In 2007, the automotive world had an opportunity to beat most supercars for just $69,850. Priced less than half of most of its competitors, the Nissan R35 GT-R made for quite the argument when it came to performance. More power, better handling, and far more potential than the Porsche 911 Turbo GT2, the R35 was offered at a fraction of the cost. It didn’t take long for everyone to recognize that massive underdog, and by 2013, the MSRP for the GT-R had inflated by 35-percent. Today, the base R35 GT-R model starts at $113,540, yet continues to be one of the most affordable, capable supercars. Navy Captain Victor Martino realized the potential in Mechagodzilla early on and he had to get himself one.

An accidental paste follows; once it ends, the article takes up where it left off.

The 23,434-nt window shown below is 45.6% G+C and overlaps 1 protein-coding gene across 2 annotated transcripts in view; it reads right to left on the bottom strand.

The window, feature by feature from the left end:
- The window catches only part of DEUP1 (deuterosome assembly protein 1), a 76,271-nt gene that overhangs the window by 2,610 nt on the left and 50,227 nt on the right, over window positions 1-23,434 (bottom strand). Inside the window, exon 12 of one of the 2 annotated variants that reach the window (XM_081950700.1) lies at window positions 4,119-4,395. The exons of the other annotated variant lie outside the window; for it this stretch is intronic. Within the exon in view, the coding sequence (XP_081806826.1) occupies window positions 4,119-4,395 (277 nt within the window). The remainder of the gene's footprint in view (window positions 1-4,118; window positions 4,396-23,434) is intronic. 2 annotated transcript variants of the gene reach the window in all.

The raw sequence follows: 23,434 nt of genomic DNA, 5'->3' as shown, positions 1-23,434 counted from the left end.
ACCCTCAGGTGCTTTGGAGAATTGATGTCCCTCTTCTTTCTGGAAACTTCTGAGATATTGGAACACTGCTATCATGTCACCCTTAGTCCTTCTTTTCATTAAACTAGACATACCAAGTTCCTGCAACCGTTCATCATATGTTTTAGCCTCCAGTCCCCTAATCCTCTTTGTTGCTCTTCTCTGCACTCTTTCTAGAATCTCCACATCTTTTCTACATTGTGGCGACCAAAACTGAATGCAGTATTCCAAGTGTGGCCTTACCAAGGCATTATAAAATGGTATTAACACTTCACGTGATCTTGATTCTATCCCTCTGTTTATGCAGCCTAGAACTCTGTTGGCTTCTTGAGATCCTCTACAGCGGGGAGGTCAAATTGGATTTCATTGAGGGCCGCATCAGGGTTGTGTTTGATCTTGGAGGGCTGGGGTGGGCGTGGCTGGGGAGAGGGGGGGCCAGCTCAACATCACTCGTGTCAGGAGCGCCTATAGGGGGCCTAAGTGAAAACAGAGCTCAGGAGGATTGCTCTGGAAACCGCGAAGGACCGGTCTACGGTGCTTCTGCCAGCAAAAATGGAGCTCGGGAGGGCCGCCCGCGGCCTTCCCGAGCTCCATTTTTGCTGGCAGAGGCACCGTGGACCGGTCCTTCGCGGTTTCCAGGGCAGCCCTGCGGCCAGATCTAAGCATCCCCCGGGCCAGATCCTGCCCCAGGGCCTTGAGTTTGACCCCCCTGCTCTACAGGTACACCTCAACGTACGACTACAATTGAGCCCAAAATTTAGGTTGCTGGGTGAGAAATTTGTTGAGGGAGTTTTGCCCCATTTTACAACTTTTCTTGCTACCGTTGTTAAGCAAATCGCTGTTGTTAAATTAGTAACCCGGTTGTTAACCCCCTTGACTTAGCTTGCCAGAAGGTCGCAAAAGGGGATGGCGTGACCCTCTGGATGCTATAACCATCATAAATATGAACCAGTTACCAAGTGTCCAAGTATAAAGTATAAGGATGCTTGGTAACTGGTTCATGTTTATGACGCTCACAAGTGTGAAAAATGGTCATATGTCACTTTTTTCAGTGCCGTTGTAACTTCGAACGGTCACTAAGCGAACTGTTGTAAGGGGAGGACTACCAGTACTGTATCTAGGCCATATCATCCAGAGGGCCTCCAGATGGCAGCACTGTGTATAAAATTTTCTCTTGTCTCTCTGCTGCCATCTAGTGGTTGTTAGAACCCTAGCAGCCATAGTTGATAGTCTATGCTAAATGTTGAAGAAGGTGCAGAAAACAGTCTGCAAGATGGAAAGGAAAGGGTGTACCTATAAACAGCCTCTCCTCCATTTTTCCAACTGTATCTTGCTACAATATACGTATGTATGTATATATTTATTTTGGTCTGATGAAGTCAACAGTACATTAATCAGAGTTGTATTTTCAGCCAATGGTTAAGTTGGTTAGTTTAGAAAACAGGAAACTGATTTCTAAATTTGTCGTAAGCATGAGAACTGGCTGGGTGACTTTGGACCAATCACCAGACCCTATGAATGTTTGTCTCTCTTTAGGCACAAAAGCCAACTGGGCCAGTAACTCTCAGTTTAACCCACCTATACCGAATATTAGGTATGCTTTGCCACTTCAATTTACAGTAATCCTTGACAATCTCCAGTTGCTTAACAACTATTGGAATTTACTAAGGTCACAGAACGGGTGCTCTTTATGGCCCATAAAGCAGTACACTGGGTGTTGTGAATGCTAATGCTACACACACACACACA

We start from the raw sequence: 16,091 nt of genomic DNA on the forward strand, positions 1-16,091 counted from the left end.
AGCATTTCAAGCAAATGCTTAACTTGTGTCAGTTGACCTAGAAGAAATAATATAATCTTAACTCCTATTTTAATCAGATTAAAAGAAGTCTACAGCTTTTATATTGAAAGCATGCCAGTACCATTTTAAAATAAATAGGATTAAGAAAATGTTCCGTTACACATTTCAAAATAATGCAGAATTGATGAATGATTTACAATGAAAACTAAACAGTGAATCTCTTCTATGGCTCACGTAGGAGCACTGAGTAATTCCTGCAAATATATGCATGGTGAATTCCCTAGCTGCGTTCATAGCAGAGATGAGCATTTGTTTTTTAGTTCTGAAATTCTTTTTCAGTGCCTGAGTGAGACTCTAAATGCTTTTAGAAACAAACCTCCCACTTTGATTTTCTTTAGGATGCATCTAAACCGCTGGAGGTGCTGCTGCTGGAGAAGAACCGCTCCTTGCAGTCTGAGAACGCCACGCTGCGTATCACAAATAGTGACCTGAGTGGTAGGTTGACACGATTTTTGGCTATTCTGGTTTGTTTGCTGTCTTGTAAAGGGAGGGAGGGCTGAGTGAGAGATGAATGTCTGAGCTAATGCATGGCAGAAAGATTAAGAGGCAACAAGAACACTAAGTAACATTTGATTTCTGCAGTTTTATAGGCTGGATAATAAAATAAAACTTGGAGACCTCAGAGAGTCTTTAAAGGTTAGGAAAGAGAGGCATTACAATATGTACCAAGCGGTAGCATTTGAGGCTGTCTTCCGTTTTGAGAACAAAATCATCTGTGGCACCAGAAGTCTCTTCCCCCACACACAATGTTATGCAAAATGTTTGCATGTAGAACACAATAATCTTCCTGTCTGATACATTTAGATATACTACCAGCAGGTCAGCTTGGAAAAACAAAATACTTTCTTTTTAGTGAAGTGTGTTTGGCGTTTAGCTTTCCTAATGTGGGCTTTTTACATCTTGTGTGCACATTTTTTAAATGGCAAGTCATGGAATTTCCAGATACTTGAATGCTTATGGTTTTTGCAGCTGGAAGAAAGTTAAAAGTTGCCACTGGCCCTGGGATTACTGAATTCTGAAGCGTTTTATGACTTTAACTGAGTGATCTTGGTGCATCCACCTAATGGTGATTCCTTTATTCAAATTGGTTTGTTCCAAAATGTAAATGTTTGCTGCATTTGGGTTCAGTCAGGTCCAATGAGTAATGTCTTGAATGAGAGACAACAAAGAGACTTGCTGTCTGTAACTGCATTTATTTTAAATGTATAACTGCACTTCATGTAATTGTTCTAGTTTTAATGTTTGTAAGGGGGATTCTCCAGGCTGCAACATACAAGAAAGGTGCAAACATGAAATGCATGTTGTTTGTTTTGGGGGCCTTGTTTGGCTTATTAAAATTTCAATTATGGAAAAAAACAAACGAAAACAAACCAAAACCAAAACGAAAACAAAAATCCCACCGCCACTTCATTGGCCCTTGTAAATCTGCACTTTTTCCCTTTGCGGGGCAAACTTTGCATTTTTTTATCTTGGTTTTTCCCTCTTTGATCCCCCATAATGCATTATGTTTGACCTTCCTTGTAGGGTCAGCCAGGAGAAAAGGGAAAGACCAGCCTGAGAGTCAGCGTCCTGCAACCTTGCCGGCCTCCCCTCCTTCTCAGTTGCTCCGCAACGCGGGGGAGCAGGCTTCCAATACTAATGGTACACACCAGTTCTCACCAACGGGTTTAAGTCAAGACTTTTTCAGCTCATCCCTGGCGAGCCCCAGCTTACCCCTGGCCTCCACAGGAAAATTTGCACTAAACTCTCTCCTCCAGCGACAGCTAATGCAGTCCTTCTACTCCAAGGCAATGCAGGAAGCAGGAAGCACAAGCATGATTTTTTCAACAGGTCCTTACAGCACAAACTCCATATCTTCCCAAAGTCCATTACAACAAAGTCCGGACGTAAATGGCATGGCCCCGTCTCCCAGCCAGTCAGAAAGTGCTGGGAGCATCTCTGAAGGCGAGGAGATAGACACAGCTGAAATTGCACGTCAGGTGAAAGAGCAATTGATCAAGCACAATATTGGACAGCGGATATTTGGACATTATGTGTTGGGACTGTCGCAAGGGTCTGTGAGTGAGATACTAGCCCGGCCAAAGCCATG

Text by Bassem Girgis // Photos by Robert LambDSPORT Issue 227
Laying Down the Law
In 2011, the original owner of this R35 GT-R, a lawyer, was racing his lawyer friends who all owned Porsches. “The lawyer was selling the car because his Porsche buddies were giving him flack about competing on the track with a Japanese car,” said Victor Martino. “The Japanese car was out-lapping some of the GT2 cars they were driving.” The pressure on the lawyer was enough motivation to sell the GT-R and buy a Porsche, while Victor jumped on the opportunity to replace his JZA80 Supra TT and get the GT-R that was beating on Porsches more than double its price tag. Victor flew to the Baltimore area on a one-way ticket to see the car. Upon test driving it, he fell in love with it, transferring $50,000 into the lawyer’s bank account while sitting in the passenger seat.